Last Sunday was Stir Up Sunday – the day we are meant to make our Christmas puddings. Of course, the Sunday before Advent is officially known as Christ the King, and although the old collect is no longer part of the new liturgy, the post-Communion prayer starts “Stir up, O Lord…”
But I’m not here to discuss Anglican liturgy! As it was Christ the King on Sunday, the leader of the service in my church asked the congregation to think about what might happen if we had a new king. What should the king be like, what would we like to tell the king, and what would we like the king to do? A really strong theme emerged, suggesting that the king should know what it was like to be an ordinary person, rather than a rich person. People suggested he should come and see what our lives were like, to live on a low income for a while, to understand what it is like when you can’t pay the bills.
Without realising, I reckon we summed up the incarnation, what it means that Christ is King. Because Jesus left the riches and wonder of heaven, and made his dwelling among us (John 1:14). Jesus lived among ordinary people, experienced human life in all its fullness and saw what our lives are like. This is our king!
In the run up to Christmas especially, we think about the nature of this king’s birth. This shows up more about how Jesus identifies with humanity. It is pretty difficult for mere mortals to have much of an idea what it was like to leave heaven and live on earth, though some song-writers have a go, for example “Sacred infant, all divine, what a tender love was thine, thus to come from highest bliss down to such a world as this”. But, with the understanding that God had a choice in the circumstances of this earthly birth, we can recognise their significance and have an idea what that might have been like. Jesus was not born to wealthy parents with a high status in society, but to an unmarried teenage mother with a fiancé who nearly disowned her. He was not born in a palace fit for a king, but in the space reserved for the animals, sleeping not in a crib but in a trough. And within two years of his birth, Jesus had become a refugee, fleeing to Egypt in fear of his life.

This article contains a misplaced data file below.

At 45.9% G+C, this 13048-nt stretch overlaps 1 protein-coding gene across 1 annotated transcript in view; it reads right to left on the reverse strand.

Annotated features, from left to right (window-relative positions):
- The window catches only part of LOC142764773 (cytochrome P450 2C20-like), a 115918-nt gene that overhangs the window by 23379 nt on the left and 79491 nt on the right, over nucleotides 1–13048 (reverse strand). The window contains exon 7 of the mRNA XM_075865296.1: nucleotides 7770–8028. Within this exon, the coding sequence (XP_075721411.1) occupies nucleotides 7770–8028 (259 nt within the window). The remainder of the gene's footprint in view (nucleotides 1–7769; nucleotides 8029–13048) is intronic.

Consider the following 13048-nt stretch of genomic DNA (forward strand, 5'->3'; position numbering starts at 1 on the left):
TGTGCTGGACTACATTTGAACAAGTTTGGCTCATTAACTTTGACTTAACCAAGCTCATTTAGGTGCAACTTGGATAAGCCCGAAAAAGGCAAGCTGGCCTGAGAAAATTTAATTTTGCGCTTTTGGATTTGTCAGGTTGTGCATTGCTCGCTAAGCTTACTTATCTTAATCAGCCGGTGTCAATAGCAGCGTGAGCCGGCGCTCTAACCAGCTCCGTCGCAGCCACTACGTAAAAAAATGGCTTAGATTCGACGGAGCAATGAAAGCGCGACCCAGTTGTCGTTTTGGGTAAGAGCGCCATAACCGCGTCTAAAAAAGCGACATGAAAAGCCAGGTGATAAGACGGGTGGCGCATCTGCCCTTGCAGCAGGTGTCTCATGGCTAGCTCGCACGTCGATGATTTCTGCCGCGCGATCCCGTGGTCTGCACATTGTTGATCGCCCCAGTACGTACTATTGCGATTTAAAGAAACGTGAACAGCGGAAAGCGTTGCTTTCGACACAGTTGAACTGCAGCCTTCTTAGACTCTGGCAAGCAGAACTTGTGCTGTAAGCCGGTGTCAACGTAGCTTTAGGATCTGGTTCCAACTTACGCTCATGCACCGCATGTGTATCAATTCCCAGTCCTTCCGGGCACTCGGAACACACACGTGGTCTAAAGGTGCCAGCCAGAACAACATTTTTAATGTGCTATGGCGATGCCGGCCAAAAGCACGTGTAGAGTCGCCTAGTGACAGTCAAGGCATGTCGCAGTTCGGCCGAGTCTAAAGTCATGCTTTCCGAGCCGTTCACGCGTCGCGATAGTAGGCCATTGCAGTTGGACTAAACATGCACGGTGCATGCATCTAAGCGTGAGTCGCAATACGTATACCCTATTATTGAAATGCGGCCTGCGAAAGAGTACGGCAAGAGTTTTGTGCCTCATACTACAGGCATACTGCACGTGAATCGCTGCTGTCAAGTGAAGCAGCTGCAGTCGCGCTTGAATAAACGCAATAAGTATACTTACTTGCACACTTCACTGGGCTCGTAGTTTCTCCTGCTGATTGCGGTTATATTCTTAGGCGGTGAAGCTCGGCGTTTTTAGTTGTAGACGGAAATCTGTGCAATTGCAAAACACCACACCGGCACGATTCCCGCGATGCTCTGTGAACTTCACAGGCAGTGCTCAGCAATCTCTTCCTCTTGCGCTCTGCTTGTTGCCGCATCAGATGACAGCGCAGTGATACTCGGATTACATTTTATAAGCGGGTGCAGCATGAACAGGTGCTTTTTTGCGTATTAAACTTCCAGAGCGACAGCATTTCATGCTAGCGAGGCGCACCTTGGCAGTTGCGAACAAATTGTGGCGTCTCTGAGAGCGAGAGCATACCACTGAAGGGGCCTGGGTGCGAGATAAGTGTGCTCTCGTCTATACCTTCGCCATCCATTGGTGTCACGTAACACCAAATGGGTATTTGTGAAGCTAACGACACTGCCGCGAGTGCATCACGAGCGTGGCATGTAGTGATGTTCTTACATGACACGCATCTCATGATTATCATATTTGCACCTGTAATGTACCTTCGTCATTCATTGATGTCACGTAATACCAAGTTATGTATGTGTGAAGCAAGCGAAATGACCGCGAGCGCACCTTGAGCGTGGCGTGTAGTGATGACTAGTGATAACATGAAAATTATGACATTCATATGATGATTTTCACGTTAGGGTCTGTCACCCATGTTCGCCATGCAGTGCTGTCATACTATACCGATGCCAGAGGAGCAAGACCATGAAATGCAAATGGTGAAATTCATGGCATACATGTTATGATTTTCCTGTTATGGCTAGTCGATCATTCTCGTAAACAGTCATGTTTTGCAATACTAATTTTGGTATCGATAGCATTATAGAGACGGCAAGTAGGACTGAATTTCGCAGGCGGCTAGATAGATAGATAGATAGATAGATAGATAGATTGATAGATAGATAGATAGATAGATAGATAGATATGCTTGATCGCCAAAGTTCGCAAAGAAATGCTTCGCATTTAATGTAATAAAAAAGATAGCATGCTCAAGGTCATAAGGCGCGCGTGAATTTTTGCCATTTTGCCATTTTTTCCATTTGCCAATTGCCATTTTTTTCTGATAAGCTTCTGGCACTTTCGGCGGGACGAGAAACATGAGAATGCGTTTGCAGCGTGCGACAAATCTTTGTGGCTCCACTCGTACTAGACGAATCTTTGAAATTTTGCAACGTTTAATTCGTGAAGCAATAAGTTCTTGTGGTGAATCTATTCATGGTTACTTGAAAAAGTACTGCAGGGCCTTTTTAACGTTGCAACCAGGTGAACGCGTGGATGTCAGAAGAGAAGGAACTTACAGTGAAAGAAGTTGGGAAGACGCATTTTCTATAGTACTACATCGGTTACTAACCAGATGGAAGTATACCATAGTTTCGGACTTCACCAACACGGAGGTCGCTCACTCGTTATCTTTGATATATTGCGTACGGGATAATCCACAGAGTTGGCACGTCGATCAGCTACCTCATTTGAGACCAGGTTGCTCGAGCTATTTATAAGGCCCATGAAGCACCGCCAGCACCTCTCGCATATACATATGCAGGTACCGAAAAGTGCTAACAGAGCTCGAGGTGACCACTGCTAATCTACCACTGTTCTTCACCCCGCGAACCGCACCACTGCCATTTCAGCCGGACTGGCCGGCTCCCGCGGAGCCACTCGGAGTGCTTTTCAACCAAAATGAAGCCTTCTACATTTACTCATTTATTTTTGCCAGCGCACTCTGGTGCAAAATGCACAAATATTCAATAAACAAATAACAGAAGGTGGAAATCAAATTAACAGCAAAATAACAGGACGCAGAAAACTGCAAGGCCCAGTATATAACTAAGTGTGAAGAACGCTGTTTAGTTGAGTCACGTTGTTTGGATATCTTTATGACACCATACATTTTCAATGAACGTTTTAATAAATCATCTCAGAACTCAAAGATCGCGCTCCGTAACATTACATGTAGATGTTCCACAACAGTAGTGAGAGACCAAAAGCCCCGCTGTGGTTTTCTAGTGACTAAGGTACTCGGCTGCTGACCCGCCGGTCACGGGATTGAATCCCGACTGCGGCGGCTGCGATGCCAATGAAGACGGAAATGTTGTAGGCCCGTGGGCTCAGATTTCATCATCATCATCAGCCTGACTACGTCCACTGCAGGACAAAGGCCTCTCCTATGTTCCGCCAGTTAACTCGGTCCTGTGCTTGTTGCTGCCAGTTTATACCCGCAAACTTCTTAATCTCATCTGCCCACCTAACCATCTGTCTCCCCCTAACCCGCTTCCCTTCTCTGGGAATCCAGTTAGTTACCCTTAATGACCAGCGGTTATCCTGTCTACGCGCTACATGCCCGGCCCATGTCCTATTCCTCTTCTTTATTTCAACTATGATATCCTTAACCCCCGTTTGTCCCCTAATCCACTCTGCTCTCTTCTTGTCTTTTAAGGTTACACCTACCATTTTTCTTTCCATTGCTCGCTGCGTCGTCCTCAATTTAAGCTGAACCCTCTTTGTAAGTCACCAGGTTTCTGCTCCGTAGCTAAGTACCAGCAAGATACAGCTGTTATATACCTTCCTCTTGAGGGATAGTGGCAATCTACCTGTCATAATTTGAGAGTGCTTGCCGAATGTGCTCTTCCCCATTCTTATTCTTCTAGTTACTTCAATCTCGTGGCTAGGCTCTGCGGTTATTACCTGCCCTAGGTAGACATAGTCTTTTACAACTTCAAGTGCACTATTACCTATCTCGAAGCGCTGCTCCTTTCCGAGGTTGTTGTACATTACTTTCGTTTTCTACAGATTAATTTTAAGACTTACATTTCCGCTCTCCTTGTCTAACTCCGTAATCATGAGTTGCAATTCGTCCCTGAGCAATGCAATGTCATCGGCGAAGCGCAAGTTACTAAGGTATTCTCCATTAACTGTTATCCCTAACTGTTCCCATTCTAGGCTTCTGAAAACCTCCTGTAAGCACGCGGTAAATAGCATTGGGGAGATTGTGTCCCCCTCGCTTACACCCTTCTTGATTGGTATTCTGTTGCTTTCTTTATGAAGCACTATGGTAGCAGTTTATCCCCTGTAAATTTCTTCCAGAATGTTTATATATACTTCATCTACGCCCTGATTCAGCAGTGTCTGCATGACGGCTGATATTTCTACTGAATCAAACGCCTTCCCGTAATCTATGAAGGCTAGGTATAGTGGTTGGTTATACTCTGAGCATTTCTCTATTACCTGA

In giving up heavenly glory, Jesus didn’t try to replace it with whatever worldly glory might be available. Instead, God chose to identify with the poor, the lowly, the outcast and the refugee. For me, this is just one example of God’s intrinsic bias towards the poor, those without a voice, without power. This is the nature of Christ the King. Our king “did not consider equality with God something to be used to his own advantage; rather, he made himself nothing by taking the very nature of a servant, being made in human likeness. And being found in appearance as a man, he humbled himself by becoming obedient to death – even death on a cross!” Philippians 2:6-8.
If this is our king, and the example we should follow, then perhaps it is still Stir Up Sunday after all.